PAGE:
Oil Updates — Crude eases; Britain awards 20 offshore carbon storage licenses
RIYADH: Oil prices fell on Thursday as traders watched for signs of progress on talks to raise the US debt ceiling, after surging nearly 3 percent in the previous session on optimism over fuel demand from the North American country.
Brent crude futures dipped 27 cents, or 0.35 percent, to $76.69 a barrel as of 11:40 a.m. Saudi time.
US West Texas Intermediate crude dropped 28 cents to $72.55 a barrel.
A sharp plunge in US gasoline inventories due to demand surging to the highest levels since 2021, and optimism surrounding negotiations over the US debt ceiling, helped the main crude benchmarks settle more than $2 higher on Wednesday.
President Joe Biden and top US congressional Republican Kevin McCarthy on Wednesday underscored their determination to reach a deal soon to raise the federal government’s $31.4 trillion debt ceiling and avoid an economically catastrophic default.
Sinopec agrees on terms for potential Kazakhstan polyethylene investment
China’s Sinopec and Kazakh state-owned oil and gas company KazMunayGaz have agreed on key terms for a potential investment in a polyethylene plant in Kazakhstan’s western Atyrau region, according to a statement on Thursday.
The agreement was signed on the sidelines of the ongoing China-Central Asia Summit in Xian, where Chinese President Xi Jinping met with Kazakh President Kassym-Jomart Tokayev. A final decision on the proposed investment will be made in 2024, the Sinopec statement said.
Britain awards 20 offshore carbon storage licenses to 12 firms
Twelve companies were awarded a total of 20 licenses to develop carbon dioxide storages offshore in Britain’s first licensing round for such projects, the North Sea Transition Authority said on Thursday.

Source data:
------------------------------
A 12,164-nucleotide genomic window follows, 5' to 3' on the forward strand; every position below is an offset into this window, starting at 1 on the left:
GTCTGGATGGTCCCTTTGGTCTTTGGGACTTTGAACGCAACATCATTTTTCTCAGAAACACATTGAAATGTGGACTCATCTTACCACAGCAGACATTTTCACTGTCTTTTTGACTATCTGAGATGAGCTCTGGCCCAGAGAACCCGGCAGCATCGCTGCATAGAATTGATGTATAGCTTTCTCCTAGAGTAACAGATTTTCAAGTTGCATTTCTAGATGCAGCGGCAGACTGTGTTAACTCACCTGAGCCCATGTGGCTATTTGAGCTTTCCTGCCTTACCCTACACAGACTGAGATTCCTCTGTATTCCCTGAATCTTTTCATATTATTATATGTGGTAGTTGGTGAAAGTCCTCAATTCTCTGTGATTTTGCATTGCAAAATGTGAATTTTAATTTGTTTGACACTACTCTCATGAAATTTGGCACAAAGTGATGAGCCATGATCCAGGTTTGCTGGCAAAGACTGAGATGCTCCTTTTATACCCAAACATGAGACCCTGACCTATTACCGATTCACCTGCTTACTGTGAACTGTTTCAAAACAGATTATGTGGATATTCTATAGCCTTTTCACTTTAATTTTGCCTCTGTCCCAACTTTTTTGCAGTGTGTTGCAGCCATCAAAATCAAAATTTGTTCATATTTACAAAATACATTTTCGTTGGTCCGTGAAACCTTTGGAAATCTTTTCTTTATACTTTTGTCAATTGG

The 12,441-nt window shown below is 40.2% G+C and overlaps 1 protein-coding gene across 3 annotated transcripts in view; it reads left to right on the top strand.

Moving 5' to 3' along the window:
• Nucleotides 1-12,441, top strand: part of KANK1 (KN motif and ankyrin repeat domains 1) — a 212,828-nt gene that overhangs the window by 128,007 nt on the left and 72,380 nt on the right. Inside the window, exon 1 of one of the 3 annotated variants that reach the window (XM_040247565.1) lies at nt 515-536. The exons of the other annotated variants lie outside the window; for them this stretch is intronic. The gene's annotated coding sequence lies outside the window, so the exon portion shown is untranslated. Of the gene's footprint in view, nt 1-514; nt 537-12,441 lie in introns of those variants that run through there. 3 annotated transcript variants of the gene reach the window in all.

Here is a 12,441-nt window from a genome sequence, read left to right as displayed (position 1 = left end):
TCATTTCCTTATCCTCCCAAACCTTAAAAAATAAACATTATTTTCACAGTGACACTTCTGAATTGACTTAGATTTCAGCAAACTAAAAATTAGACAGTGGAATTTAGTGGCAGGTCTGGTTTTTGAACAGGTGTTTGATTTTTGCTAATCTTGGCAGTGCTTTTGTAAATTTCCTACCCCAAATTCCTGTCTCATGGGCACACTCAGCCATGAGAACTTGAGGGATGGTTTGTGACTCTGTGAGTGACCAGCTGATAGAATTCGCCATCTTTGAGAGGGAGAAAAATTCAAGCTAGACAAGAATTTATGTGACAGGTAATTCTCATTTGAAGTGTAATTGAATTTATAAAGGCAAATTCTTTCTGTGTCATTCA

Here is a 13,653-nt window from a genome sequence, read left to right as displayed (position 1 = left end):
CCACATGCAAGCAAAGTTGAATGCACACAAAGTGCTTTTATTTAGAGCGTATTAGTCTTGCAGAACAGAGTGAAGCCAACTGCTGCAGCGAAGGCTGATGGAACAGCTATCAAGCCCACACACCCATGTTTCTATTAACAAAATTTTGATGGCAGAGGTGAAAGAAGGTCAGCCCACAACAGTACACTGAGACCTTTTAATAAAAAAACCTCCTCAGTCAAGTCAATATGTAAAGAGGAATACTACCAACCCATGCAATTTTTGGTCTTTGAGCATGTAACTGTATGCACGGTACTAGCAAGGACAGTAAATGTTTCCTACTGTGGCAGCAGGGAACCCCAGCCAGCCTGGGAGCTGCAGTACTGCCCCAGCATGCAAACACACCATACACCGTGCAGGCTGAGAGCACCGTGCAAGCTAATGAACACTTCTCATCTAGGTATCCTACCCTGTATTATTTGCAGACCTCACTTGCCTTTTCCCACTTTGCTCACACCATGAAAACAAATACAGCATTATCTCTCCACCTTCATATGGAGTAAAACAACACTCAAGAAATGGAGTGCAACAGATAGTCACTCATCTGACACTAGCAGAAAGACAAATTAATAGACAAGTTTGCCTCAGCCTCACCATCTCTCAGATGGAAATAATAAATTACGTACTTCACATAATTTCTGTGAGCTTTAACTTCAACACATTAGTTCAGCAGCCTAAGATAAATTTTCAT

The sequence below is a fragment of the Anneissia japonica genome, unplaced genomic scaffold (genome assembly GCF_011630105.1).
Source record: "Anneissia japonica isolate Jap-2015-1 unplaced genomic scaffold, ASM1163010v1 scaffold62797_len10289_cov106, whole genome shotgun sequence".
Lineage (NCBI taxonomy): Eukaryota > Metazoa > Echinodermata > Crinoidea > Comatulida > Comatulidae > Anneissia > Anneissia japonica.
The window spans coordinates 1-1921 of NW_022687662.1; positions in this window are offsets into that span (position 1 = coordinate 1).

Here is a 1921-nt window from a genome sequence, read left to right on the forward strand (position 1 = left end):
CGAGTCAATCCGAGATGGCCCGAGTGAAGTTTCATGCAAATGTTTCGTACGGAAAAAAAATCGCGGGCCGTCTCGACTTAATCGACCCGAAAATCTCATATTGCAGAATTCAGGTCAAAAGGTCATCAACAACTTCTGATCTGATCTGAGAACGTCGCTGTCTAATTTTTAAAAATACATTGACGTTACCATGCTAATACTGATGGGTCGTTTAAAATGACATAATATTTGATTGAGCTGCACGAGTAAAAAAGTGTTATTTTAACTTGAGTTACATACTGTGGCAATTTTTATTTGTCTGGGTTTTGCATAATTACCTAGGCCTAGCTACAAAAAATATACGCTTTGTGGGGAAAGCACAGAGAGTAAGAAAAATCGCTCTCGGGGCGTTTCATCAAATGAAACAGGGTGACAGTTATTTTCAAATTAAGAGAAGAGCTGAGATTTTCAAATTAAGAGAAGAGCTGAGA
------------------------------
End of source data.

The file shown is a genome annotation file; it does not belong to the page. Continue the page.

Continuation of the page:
Britain aims to use carbon capture and storage technology, which involves filtering planet-warming carbon from industrial smokestacks before it hits the atmosphere and storing it underground, to hold 20 million to 30 million tons of CO2 by 2030.
Injection into the first storage sites, consisting of a mix of depleted oil and gas fields and porous rock formations, could start within six years, the NSTA said, but first operators still need to obtain a number of leases and approvals.
The new licenses come on top of a handful of other planned carbon capture and storage projects that were part of a government pilot scheme and for which negotiations on commercial details are ongoing.
Nineteen companies had applied for licenses.
Some of the 13 areas that were initially offered have been split to reach 20, an NSTA spokesperson said.
The names of successful bidders cannot be announced until they officially accept the award, the spokesperson added. Eni, Equinor and Neptune Energy have said they applied for the license.
Brazil environment agency rejects Petrobras’ request to drill at Amazon
The Brazilian environmental protection agency Ibama said on Wednesday it had rejected a request from state-run oil company Petrobras to drill a well at the mouth of the Amazon river.
The much-awaited decision follows a technical recommendation by the agency’s experts to reject the proposal.
Petrobras has for years been trying to open up a new exploration front on the coast of Amapa state in northern Brazil near Guyana, where ExxonMobil has made important discoveries.
A technical report from Ibama had previously advised against the request, citing discrepancies in environmental studies, inadequate measures for communicating with indigenous communities, and insufficiencies in Petrobras’ plan to safeguard the region’s wildlife.
Petrobras had several opportunities to solve controversial points of its project, but it was still presenting “worrying inconsistencies” for the operation in a new exploratory frontier of “high socio-environmental vulnerability,” Ibama said in a statement.
(With input from Reuters)